Many invasive birds in Texas wreak havoc. Although some of the invasive bird species have been in the state for decades, it doesn’t mean they are beneficial. Invasive species though aren’t always harmful. Instead, an invasive species is an animal or plant that is not native to a region. However, problems arise when invasive species compete with native species for food, shelter, and resources.
Are you ready to learn about invasive birds? Follow along to learn more about 6 invasive birds in Texas.
Egyptian Goose (Alpochen aegyptiacus)
The first invasive bird species on our list is the Egyptian goose. While not native to Texas, it’s common throughout the state. Egyptian geese are native to Africa south of the Sahara and the Nile Valley. They are old birds in the family Anatidae. These geese were considered sacred by ancient Egyptians and can be found depicted in different artworks. These large and heavy geese are excellent fliers. They are about 25 to 29 inches long and have large white, grey, and brown wings.
The Egyptian geese found in Texas are likely escapee ornamental birds. You can also find them in New Zealand, Florida, and California. Egyptian geese are also protectors. They are especially aggressive when nesting and are very territorial. So territorial in fact, they’ve been recorded attacking animals and drones that fly in their habitat.
Mute Swan (Cygnus olor)
Mute swans are swans in the family Anatidae and are native to Eurosiberia, however, you can find these in northern Africa. These swans were introduced to the United States in the late 19th century where there are steady populations. They are large white swans, measuring about 49 to 63 inches long. They have long orange beaks outlined with black. Although mute swans have been around for thousands of years, they were only first described in 1789 by Johann Friedrich Gmelin. While not native to Texas, you can find them in many lakes and ponds across the state.
Monk Parakeet (Myiopsitta monachus)
Monk parakeets are parrots in the family Psittacidae. It is native to South American countries like temperate and subtropical areas. However, there are many feral populations in North America and Europe. These birds are small and bright green with greenish-yellow abdomens and greyish breasts. Monk parakeets live about 20 years. They are very common in Houston and Austin, and even more so in Florida. For instance, in Florida, there are at least 150,000 monk parakeets. But how did these populations establish? During the 1960s and the 1980s, thousands of monk parakeets were brought to the United States as exotic pets. However, many were released or escaped.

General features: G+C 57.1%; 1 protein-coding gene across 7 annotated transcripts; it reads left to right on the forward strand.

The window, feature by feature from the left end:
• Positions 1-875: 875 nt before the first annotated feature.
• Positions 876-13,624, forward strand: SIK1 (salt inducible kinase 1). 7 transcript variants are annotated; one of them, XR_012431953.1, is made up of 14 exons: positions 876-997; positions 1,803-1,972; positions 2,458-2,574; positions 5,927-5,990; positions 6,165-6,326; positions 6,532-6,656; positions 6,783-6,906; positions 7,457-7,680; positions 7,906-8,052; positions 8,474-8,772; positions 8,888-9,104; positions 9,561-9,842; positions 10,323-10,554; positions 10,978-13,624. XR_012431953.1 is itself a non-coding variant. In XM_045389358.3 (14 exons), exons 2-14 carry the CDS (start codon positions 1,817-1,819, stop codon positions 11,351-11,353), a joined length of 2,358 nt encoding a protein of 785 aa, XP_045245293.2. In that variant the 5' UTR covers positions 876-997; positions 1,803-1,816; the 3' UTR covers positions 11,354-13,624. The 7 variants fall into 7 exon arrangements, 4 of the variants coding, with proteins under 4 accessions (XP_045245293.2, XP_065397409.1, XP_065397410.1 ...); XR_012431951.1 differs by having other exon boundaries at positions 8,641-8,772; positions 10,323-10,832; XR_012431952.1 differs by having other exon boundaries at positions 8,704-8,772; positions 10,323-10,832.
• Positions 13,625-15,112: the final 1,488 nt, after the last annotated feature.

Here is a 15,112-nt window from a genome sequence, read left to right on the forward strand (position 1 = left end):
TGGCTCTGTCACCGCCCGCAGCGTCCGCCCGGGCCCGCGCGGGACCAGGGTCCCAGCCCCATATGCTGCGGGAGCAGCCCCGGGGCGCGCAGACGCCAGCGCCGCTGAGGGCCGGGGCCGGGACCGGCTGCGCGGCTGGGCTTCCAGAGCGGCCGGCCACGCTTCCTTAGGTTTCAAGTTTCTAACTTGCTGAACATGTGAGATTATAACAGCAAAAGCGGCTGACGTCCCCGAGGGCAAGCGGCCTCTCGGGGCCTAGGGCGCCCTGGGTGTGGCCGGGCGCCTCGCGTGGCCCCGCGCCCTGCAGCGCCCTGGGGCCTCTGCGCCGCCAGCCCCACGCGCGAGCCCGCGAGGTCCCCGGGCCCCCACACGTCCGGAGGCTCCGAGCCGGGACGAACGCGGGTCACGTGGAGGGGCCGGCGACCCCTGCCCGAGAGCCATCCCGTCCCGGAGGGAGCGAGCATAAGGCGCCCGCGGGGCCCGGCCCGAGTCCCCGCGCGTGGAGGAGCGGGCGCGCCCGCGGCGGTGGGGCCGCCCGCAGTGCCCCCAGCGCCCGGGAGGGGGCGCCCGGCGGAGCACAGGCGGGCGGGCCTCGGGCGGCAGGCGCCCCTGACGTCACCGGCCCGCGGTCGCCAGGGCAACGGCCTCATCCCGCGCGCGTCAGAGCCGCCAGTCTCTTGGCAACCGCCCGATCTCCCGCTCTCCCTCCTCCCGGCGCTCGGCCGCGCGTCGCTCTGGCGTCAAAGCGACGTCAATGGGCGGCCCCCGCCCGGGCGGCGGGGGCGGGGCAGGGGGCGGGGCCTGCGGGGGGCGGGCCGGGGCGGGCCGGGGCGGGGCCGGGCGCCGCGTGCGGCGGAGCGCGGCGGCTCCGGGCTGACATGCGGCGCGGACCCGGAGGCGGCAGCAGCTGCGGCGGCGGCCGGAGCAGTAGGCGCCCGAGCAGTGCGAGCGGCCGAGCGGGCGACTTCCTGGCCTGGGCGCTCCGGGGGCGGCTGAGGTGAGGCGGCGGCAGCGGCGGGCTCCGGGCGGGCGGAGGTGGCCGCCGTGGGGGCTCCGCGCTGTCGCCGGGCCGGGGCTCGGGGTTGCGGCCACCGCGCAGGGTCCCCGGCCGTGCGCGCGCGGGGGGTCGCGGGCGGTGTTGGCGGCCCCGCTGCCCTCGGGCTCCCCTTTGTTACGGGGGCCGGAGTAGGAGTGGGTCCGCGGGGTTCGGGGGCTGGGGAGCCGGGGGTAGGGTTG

Eurasian Collared Dove (Streptopelia decaocto)
Another invasive bird species in Texas is the Eurasian collared dove. These doves are native to Europe and Asia, but they were introduced to Japan, the Caribbean, and North America. They are slim and about 13 inches long from the tip of their beak to the tip of their tail. Eurasian collared doves also have a wingspan between 19 and 22 inches. Their feathers are grey or a grey-pink. They also have red irises that look black from a distance. Interestingly, this bird is found in almost every state in the U.S. Eurasian collared doves likely spread to the United States from the Bahamas.
Cattle Egret (Bubulcus ibis)
Cattle egrets are native to parts of Asia, Africa, and Europe, however, its distributed in most parts of the world. The bird is white with tan or buff plumes in the breeding season. These birds have short thick necks and yellow bills. Cattle egrets are long and stocky herons with a wingspan between 34.5 to 38 inches. They can weigh up to 18 ounces. Although these birds aren’t native to the Americas, it was first spotted there in 1877. Cattle egrets first emerged in North America in 1941. Globally, there are over 3.8 million cattle egrets.
Orange Bishop (Euplectes franciscanus)
Another invasive bird in Texas is the orange bishop, also known as the northern red bishop. It’s a small and bright bird native to northern Africa. Some countries this bird is native to are northern Liberia, southern Mauritania, Tanzania, Kenya, Guinea, and Ethiopia. Orange bishops were introduced to Texas and Hawaii in the 1900s. They are very vibrant and beautiful with red or orange feathers. Their feathers get their colors from carotenoids in their diet.
The photo featured at the top of this post is © Sailesh Patel/Shutterstock.com
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